Neuroscientist Eve Marder has spent forty years studying thirty neurons on the stomach of a lobster. Her focus on this tiny network of cells has yielded valuable insights into the much more complex workings of the human brain; she has become a leading voice in neuroscience. In Lessons from the Lobster, Charlotte Nassim describes Marder's work and its significance accessibly and engagingly, tracing the evolution of a supremely gifted scientist's ideas.
Many girls want to become scientists when they grow up, just like many boys do. But for these girls, the struggle to do what they love and to be treated with respect has been much harder because of the discrimination and bias in our society. In Women in Microbiology, we meet women who, despite these obstacles and against tough odds, have become scientific leaders and revered mentors. The women profiled in this collection range from historic figures like Alice Catherine Evans and Ruth Ella Moore to modern heroes like Michele Swanson and Katrina Forest. What binds all of these remarkable women are a passion for their work, a zest for life, a warm devotion to mentoring others--especially younger women--and a sense of justice and fairness that they are willing to fight tirelessly to obtain. Each story is unique, but each woman featured in Women in Microbiology has done so much to expand our knowledge of the natural world while also making it easier for the next generation of scientists to work collaboratively and in an atmosphere where people are judged by their intellect, imagination, skill, and commitment to service regardless of gender or race. Women in Microbiology is a wonderful collection of stories that will inspire everyone, but especially young women and men who are wondering how to find their way in the working world.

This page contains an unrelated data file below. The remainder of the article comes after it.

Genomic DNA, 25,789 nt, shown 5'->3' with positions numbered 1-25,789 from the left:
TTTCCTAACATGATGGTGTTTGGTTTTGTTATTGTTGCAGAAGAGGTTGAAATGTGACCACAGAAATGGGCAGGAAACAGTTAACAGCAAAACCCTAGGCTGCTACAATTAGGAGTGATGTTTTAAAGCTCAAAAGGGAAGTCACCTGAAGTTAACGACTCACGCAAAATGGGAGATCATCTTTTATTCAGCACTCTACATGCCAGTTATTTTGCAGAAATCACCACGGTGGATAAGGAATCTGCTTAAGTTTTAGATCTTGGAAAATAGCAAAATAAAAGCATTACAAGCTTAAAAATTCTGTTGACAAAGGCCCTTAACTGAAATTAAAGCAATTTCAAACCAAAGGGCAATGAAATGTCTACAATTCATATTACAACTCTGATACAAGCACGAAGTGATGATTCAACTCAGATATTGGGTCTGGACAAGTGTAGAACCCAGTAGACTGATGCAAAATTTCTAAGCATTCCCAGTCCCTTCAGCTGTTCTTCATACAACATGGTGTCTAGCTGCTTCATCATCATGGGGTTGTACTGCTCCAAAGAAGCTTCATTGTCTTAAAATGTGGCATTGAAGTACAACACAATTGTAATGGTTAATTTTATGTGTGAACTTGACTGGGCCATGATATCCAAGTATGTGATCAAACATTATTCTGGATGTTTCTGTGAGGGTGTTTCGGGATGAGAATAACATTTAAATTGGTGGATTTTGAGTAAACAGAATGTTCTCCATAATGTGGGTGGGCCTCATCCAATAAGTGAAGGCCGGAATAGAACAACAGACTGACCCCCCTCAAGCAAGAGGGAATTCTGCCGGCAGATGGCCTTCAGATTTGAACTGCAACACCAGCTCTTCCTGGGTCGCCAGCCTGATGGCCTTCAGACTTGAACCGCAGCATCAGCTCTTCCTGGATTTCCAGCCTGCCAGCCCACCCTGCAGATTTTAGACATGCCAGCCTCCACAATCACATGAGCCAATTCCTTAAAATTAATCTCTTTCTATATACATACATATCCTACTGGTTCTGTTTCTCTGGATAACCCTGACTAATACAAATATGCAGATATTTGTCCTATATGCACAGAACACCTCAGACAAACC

NOBEL PRIZE WINNER * A remarkable memoir of courage, faith, and the power of persistence about one woman's extraodinary journey from her childhood in rural Kenya to the world stage. "[Maathai's] story provides uplifting proof of the power of perseverance--and of the power of principled, passionate people to change their countries and inspire the world." --The Washington Post In Unbowed, Nobel Prize winner Wangari Maathai recounts her extraordinary life. When Maathai founded the Green Belt Movement in 1977, she began a vital poor people's environmental movement, focused on the empowerment of women, that soon spread across Africa. Persevering through run-ins with the Kenyan government and personal losses, and jailed and beaten on numerous occasions, Maathai continued to fight tirelessly to save Kenya's forests and to restore democracy to her beloved country.
Her name was Henrietta Lacks, but scientists know her as HeLa. She was a poor Southern tobacco farmer who worked the same land as her slave ancestors, yet her cells--taken without her knowledge--became one of the most important tools in medicine: The first "immortal" human cells grown in culture, which are still alive today, though she has been dead for more than sixty years. HeLa cells were vital for developing the polio vaccine; uncovered secrets of cancer, viruses, and the atom bomb's effects; helped lead to important advances like in vitro fertilization, cloning, and gene mapping; and have been bought and sold by the billions.Yet Henrietta Lacks remains virtually unknown, buried in an unmarked grave. Henrietta's family did not learn of her "immortality" until more than twenty years after her death, when scientists investigating HeLa began using her husband and children in research without informed consent. And though the cells had launched a multimillion-dollar industry that sells human biological materials, her family never saw any of the profits.